Guidelines released overnight by the World Health Organisation (WHO) have affirmed the removal by the Australian Government of prescribing restrictions for medicines to treat HIV and serve as a reminder for people living with HIV of the importance of starting treatment immediately on diagnosis, according to Positive Life NSW.
The guidelines have also reinforced the importance of pre-exposure prophylaxis (PrEP) being available to all people at risk of contracting HIV, and served as a boon for efforts by organisations such as Positive Life to ensure its availability in NSW.
The revised Guideline on When to Start Antiretroviral Therapy and on Pre-Exposure Prophylaxis for HIV
released by the WHO in Geneva included two key recommendations.
The first, that antiretroviral therapy (ART) should be initiated in all people (including adults, pregnant and breastfeeding women, adolescents and children) living with HIV at any CD4 count, was based on evidence from clinical trials and observational studies released since 2013. Those trials showed earlier use of ART resulted in better clinical outcomes for people living with HIV compared to delayed treatment.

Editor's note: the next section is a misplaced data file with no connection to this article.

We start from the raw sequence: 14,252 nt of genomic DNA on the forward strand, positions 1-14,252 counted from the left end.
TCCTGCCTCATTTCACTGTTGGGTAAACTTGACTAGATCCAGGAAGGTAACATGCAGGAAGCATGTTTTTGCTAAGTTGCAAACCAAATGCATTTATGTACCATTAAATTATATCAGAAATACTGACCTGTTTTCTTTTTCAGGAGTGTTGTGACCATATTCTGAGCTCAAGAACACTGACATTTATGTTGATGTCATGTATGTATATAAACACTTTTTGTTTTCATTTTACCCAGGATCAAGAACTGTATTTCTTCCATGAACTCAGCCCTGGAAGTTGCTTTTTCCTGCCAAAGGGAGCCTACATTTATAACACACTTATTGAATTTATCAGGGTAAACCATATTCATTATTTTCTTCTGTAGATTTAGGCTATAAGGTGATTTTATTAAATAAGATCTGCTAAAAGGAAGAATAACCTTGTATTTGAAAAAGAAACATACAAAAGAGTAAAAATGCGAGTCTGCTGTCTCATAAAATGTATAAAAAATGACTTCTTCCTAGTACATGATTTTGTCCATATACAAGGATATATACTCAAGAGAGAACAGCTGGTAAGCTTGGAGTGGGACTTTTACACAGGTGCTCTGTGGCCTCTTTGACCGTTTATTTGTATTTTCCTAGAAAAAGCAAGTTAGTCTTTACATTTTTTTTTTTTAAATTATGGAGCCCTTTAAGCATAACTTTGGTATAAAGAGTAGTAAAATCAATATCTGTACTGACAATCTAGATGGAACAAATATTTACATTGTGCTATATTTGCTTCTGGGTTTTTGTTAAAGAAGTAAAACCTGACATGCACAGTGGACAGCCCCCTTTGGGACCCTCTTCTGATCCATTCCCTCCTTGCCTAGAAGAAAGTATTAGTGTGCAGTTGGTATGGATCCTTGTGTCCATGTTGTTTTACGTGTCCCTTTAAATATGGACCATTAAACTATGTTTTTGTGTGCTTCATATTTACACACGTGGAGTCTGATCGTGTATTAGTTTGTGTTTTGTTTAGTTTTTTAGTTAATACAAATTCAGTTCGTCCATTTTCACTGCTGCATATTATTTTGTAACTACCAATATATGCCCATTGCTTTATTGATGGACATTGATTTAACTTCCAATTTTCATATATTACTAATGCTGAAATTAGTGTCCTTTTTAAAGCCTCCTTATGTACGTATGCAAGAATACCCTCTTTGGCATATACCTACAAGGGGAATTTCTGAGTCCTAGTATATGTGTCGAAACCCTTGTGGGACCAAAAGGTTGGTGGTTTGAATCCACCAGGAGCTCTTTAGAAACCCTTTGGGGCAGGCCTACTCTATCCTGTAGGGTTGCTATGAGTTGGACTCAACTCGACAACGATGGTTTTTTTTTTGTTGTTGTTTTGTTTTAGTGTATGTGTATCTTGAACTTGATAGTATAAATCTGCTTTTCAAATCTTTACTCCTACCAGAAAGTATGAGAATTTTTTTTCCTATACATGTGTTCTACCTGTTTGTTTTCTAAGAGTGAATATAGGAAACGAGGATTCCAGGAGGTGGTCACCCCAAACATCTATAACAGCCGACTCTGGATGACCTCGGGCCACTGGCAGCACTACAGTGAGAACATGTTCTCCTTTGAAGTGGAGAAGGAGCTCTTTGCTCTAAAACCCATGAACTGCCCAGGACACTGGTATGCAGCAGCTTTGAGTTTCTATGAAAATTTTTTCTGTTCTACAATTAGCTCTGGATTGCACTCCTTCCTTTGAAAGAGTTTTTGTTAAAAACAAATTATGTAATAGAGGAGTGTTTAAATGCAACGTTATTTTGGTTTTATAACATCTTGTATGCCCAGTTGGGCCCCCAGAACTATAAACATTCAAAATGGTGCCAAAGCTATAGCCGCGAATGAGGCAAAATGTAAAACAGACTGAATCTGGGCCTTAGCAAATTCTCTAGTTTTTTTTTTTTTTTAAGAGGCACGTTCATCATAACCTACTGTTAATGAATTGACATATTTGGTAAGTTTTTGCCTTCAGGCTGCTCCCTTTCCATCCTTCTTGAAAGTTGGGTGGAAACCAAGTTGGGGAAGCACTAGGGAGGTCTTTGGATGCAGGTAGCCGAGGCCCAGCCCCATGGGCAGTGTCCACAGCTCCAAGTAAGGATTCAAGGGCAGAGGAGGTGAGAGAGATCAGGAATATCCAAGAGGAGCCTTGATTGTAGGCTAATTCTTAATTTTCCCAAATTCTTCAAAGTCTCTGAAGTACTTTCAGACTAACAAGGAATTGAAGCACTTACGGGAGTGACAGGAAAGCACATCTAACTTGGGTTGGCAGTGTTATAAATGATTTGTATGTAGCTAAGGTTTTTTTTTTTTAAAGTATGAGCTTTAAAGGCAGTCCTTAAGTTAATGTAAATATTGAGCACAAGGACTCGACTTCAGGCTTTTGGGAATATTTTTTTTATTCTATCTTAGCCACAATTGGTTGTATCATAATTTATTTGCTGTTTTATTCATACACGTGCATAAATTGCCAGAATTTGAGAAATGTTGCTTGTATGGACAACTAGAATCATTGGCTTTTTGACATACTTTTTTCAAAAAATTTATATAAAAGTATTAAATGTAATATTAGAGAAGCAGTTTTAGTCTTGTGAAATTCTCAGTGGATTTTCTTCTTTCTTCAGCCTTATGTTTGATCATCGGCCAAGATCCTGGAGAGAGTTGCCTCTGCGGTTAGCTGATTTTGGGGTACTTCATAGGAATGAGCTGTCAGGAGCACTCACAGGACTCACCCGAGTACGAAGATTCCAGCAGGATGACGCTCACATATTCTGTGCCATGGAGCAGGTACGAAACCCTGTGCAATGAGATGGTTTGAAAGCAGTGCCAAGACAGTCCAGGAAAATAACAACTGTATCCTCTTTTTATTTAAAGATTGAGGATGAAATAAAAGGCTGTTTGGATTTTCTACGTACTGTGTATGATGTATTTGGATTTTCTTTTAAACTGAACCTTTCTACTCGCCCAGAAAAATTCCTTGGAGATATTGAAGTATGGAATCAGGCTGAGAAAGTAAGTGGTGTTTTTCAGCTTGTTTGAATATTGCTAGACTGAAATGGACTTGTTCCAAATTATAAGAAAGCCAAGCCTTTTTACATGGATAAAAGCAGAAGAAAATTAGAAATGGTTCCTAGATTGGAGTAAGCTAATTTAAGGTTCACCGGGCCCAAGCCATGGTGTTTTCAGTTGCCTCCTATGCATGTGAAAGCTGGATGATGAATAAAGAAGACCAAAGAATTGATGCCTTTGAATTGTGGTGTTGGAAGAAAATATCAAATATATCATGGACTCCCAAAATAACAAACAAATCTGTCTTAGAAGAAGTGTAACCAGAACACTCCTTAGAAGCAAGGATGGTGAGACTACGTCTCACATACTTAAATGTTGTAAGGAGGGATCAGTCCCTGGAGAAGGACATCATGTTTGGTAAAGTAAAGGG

A CD4 cell count is a measure of immune system health and a key indicator of how well the immune system of a person with HIV is working.
The second, that PrEP should be offered as an additional prevention choice for people at substantial risk of contracting HIV as part of combination prevention approaches, was based on clinical trial results which confirmed the efficacy of PrEP in preventing people contracting HIV in a wide variety of settings and populations.
“The release overnight by the WHO of these revised guidelines shows Australia was ahead of the curve when prescribing restrictions for antiretroviral therapies based on CD4 count were removed by the Australian Government in April 2014,” Positive Life CEO Craig Cooper said.
“Positive Life exists to represent the interests of people living with HIV in NSW. In Australia the Strategic Timing of Antiretroviral Treatment (START) study established and now the WHO has confirmed that, in terms of treatment, those interests are best served by starting treatment immediately on diagnosis.
“For people living with HIV the revised guidelines serve as a reminder of the benefits of starting treatment immediately and, if not currently receiving treatment, of the need to speak with their doctor about their options,” he said.
Mr Cooper also said the revised guidelines as they related to PrEP provided encouragement.
“We are eager to continue our work with government and our other partners in this issue toward achieving universal access to PrEP,” he said.